Will the Independent Insurance Authority prove a burden?

Hong Kong hit by typhoon

Hong Kong’s self-regulatory approach to the insurance industry is coming to an end and a new independent super regulator is to be set up in its stead. The aim is to bring Hong Kong more in line with international practice by establishing a regulator that is financially and operationally independent.

However, there is a feeling the change is being driven more by external political pressure rather than deficiencies present within the current system. And coming at a time when the market is soft, the additional costs the industry must bear to fund the new regulator are unlikely to be welcome.

Also of concern is the power of the proposed Independent Insurance Authority (IIA) to “suspend a licensee or responsible officer”.

“There will be some discomfort in the industry because these guys have got to do something,” says Martin Lister, a partner at Edwards Wildman Palmer in Hong Kong. “They may have 200 employees and 120 of them will be new. Some will come from some of the self-regulatory organisations but there will be a group of externally employed professionals – actuaries, accountants, investigators and lawyers – these are all people who don’t exist in the Insurance Authority at the moment.”

“They will come in and coalesce into an organisation that has the potential to be quite powerful and effective,” he continues. “And in principle a powerful and effective regulator is not a bad thing, but it is important it does not feel it has to justify its existence.”

Farewell to light-touch regime

At present, the industry is subject to light-touch regulation by the government’s Insurance Authority while other self-regulatory organisations take responsibility for further supervision of insurers and brokers.

The IIA will replace the current system. The current timetable sees the IIA going live in 2015, with about 240 staff and an annual budget of $200m. This is more than double the size of the current regulator.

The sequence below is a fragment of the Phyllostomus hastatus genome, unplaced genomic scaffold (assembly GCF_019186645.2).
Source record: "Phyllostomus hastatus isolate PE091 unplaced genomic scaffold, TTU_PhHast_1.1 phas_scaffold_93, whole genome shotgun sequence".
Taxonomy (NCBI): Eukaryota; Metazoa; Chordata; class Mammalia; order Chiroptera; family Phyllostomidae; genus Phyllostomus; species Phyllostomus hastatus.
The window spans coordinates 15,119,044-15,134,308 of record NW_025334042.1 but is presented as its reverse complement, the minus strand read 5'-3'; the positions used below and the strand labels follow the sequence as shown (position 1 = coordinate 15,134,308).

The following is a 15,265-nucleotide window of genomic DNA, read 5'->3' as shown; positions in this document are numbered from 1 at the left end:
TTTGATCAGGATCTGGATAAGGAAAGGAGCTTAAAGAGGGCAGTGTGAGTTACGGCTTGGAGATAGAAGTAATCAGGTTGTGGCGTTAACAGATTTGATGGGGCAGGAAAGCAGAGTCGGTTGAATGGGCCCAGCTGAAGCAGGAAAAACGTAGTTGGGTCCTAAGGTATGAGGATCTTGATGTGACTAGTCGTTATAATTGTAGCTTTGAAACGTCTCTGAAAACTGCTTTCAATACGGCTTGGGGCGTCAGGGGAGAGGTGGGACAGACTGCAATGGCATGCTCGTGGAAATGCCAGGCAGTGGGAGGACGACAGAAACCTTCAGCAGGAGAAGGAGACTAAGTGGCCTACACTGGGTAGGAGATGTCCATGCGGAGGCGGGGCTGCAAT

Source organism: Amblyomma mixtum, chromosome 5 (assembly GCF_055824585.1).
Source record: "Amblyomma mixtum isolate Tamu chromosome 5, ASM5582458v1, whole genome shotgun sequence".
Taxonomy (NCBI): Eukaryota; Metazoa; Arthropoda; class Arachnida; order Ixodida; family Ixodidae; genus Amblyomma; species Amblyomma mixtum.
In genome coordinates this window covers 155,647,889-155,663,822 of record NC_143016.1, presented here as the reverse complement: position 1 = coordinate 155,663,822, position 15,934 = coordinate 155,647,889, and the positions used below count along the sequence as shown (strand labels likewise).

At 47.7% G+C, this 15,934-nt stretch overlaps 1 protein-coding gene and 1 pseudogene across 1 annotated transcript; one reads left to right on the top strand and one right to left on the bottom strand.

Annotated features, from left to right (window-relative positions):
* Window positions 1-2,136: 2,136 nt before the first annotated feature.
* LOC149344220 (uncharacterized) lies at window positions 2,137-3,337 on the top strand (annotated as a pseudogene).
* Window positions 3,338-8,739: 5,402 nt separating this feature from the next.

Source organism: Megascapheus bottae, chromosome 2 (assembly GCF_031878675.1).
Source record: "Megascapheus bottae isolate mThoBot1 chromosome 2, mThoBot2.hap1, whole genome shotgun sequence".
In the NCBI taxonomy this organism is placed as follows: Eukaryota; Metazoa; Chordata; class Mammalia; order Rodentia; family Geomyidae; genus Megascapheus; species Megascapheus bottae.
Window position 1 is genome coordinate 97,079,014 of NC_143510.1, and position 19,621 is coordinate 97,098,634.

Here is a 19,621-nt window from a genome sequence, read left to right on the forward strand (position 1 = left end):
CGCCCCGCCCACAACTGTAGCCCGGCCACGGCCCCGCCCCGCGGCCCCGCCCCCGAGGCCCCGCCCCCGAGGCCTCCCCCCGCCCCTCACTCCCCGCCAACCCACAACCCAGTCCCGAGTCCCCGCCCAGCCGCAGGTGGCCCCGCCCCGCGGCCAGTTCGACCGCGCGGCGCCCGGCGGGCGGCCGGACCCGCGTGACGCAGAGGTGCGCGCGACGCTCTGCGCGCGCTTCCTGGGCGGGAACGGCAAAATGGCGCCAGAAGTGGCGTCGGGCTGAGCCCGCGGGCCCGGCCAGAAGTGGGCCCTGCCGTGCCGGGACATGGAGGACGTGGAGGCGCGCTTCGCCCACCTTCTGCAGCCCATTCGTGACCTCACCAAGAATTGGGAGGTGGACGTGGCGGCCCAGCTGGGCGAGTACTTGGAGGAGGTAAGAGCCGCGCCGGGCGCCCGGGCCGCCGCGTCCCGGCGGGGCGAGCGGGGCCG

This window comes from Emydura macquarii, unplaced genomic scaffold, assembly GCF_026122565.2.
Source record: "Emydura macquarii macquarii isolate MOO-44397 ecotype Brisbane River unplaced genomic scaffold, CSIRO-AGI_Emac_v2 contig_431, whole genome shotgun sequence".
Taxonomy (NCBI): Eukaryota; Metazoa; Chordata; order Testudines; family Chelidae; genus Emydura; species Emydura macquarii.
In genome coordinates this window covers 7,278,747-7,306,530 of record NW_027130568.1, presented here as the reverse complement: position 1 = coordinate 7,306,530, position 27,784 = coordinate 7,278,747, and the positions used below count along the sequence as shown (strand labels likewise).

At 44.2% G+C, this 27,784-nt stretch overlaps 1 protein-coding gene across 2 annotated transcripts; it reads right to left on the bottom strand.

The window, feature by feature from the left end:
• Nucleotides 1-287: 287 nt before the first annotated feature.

While initially funded by seed money from the government, the cost of the running the new regulatory regime will ultimately fall to the industry and its customers. It will be funded through a combination of licence fees paid by insurers, agents and brokers and from a levy of 0.1% on policy premiums.

“People have been very careful not to call this levy an insurance policy tax, it isn’t called that, but in my view it can be seen as a form of tax as it will be payable as a percentage of the premium on every policy issued.” says Lister.

“It will have a cost and there’s no doubt it will be expensive and it will be borne by the insurance industry and community in one way or another, and that’s never going to be a delight in a soft market,” he continues.

“I’m not saying the IIA will be excessive (but I have longevity here) and a strong good and balanced regulator is one thing, but a giant that stomps on everyone that moves would not be a good thing – I don’t predict that, but it’s possible,” he concludes. “From my point of view as a regulatory lawyer it’s going to make my job busier.”

New York of Southern China

Despite the expectation of more red tape for the industry in the future, Lister does not think the independent regulator will impact Hong Kong’s competitiveness in the region.

Although Singapore has arguably won the race to become the regional (re)insurance hub for South-East Asia, he thinks Hong Kong will retain its importance.

“Singapore is somewhat of an offshore centre in the context of China, Hong Kong is part of China and it has a different focus and a different feel to it,” he explains. “I think Hong Kong represents the New York of South China and Shanghai might be the New York of North China. It’s a big country – three times bigger than America – and if we can’t have two New Yorks in a country with three times the population of America we’re not doing very well.”